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Dec 5, 2012

Far Cry 3 PC Review

Far Cry 2 was, while commercially successful, divisive game by Ubisoft that failed to recapture the magic of the original PC exclusive Far Cry (not the various console spin-offs), while Crytek, the developers of Far Cry, moved on to Crysis that revived and improved upon the spirit of Far Cry under EA (Of course Crytek later ran into a similar dismay with Crysis 2).

After several botched attempts to rekindle the popularity of their old franchises such as Silent Hunter, Prince of Persia and Splinter Cell, alongside the annual milking-fest of Assassin's Creed and huge backlash of 'Always-Online' DRM fiasco, the name Ubisoft is not exactly synonymous with creative change and progress.

Far Cry 2 was far cry from 'Far Cry' not because the setting was changed from tropical jungle to African jungle, but because the game was a drag to play and never maintained the consistent flow with tension and excitement from gameplay. The color palette was washed out and heinously brown, the world felt lukewarm and monotonous. And realistic but ultimately tedious chores that emulated the real life like far drive travel methods, cars breaking down for maintenance, guns jamming, malaria and it was a good FPS but a disappointing game at the same time that forgot how to be a fun game.

Is Far Cry 3 any different from 'business as usual' approach by the developers slash publishers who's been doing just that for better part of the past 10 years? Let me just say it out loud; Far Cry 3 is exactly the kind of the first person shooter for people who enjoyed the original Far Cry and Crysis.


The game starts with action right away just like the first one instead of puking and passing out over and over like the second one. You are an ordinary every man, a young college kid named Jason Brody and you are stranded in the pirates-infested remote Rook Islands with your brothers and friends after skydiving gone wrong and captured by a despicable psychotic pirate leader named Vaas. With no formal combat training, you narrowly escaped with your life and healed by a local named Dennis Rogers, and you slowly learn to be an efficient killer and take down all the pirates and Vaas and slowly reveal the politics of the Rook Islands that harbors a few intriguing plots that involve the handful of colorful characters and endless humanoids to kill.

The setting is moved back to the tropics, but this time, you are given the whole islands without any barrier instead of the sectioned off areas like the first one. And the game world is a huge open world consisted of two big islands and the vicinity with diverse topography and some unique landmarks and set pieces crowded with enemies and wild animals everywhere. There are also many indoor, underground and underwater actions, and plenty of intense scripted big set piece moments.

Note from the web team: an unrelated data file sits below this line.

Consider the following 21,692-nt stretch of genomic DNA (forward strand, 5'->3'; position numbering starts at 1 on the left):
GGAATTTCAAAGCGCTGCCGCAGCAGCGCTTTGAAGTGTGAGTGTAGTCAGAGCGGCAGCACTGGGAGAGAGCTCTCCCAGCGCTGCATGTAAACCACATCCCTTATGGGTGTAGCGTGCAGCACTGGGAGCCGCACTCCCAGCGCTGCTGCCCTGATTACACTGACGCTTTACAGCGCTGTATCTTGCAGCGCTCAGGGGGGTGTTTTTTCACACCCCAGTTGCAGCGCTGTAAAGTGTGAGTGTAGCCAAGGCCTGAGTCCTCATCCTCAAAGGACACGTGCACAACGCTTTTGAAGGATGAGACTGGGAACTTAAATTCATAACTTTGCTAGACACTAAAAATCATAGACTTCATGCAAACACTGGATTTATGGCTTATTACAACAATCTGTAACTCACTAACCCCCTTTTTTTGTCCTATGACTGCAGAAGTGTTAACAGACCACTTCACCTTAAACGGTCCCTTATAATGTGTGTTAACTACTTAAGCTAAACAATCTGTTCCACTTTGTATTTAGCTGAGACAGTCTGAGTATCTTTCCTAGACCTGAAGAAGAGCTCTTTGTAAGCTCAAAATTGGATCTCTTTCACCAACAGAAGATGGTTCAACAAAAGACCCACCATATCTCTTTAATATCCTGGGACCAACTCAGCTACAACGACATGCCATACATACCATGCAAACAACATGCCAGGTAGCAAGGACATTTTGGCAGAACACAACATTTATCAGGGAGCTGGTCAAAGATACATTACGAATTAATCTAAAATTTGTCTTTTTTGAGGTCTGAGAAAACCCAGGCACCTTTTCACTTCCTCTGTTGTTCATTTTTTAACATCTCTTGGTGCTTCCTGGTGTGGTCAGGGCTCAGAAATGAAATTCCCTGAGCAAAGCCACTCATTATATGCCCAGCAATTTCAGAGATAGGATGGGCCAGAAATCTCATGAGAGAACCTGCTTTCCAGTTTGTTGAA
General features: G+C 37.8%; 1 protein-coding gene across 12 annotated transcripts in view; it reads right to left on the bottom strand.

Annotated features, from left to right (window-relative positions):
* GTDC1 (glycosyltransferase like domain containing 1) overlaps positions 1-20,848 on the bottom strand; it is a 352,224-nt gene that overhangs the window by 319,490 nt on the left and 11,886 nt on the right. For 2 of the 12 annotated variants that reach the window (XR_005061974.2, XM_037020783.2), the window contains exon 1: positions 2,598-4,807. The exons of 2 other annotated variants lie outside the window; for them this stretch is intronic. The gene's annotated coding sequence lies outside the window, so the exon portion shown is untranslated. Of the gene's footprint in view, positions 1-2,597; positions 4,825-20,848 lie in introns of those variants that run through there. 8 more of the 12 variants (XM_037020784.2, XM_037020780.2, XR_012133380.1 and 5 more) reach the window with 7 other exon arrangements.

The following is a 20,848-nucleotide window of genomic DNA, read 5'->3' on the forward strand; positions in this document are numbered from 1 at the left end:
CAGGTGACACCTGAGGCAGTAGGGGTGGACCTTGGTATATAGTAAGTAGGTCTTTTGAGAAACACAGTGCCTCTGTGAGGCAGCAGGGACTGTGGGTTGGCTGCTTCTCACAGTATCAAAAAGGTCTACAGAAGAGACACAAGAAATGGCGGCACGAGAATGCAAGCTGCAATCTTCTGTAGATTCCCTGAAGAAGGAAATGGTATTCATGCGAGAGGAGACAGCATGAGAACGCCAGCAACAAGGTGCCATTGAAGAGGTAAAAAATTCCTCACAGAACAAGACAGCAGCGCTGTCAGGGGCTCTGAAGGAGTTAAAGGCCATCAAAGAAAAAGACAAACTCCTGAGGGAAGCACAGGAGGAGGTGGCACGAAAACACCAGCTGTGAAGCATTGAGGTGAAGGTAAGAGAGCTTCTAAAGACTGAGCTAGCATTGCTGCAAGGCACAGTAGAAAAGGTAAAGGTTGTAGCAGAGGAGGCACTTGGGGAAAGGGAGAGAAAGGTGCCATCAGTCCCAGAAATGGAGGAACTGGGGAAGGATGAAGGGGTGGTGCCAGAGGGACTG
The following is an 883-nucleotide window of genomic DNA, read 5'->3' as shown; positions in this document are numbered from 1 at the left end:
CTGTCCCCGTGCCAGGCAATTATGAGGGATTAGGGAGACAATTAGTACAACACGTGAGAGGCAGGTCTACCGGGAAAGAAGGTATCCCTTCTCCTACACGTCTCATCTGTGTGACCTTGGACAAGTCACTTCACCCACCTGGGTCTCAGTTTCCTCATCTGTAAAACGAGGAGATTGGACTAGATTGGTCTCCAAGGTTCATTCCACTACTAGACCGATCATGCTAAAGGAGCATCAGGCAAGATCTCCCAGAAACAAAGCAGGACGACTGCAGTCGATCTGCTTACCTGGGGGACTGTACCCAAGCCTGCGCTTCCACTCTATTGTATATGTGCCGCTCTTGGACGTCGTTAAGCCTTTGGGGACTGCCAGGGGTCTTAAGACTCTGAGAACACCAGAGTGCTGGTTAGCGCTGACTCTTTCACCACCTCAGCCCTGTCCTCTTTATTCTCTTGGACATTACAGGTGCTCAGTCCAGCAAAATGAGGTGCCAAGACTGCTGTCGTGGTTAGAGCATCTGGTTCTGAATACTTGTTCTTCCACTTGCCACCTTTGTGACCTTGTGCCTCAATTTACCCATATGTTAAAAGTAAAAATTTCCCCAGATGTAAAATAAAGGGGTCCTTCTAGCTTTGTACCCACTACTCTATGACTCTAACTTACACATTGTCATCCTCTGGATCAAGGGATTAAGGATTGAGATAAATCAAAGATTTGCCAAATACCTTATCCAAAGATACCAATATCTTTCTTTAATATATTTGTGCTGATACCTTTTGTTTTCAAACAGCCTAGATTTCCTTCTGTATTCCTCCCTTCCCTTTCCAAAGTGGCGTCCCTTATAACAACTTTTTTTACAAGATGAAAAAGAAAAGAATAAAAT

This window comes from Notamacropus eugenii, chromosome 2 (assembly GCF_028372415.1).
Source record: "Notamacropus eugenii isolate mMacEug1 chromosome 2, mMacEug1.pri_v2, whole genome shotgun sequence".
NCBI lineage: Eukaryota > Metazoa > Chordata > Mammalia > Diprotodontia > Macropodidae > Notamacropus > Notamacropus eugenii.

How refreshing is that there is a FPS that you cannot always go Rambo on? While the gunplay is rock solid and action is just as intense, you cannot always run and gun in Far Cry 3. Don't get me wrong, there are plenty of gun-toting action. But you must learn to be stealthy. In fact, running and gunning straight up would very often ends with your death. Stealth has to be your preferred Modus Opperandi if you want to survive for long. Luckily, the stealth approach is just as competent and rewarding as all out gunning approach. Each encounter with enemies is fight for your survival. You must learn how to use everything at your disposal to plan your route, something that was severely lacking in Far Cry 2. You need to survey your surrounding using your camera and methodically plan your course of action sneaking using your knife and bow or sniper rifle to shave off the enemy number, then with the perfectly timing all out shooting to maximize the damage. There can be many different methods of killing enemies using environment and wild animals. Enemy A.I. is very relentless. You wouldn't know how many times I wishfully uttered 'Cloak engaged, maximum armor' repeatedly. All in all, the gameplay feels much more tight and the main story is focused and scripted as if in linear corridor shooters, and that is a good thing.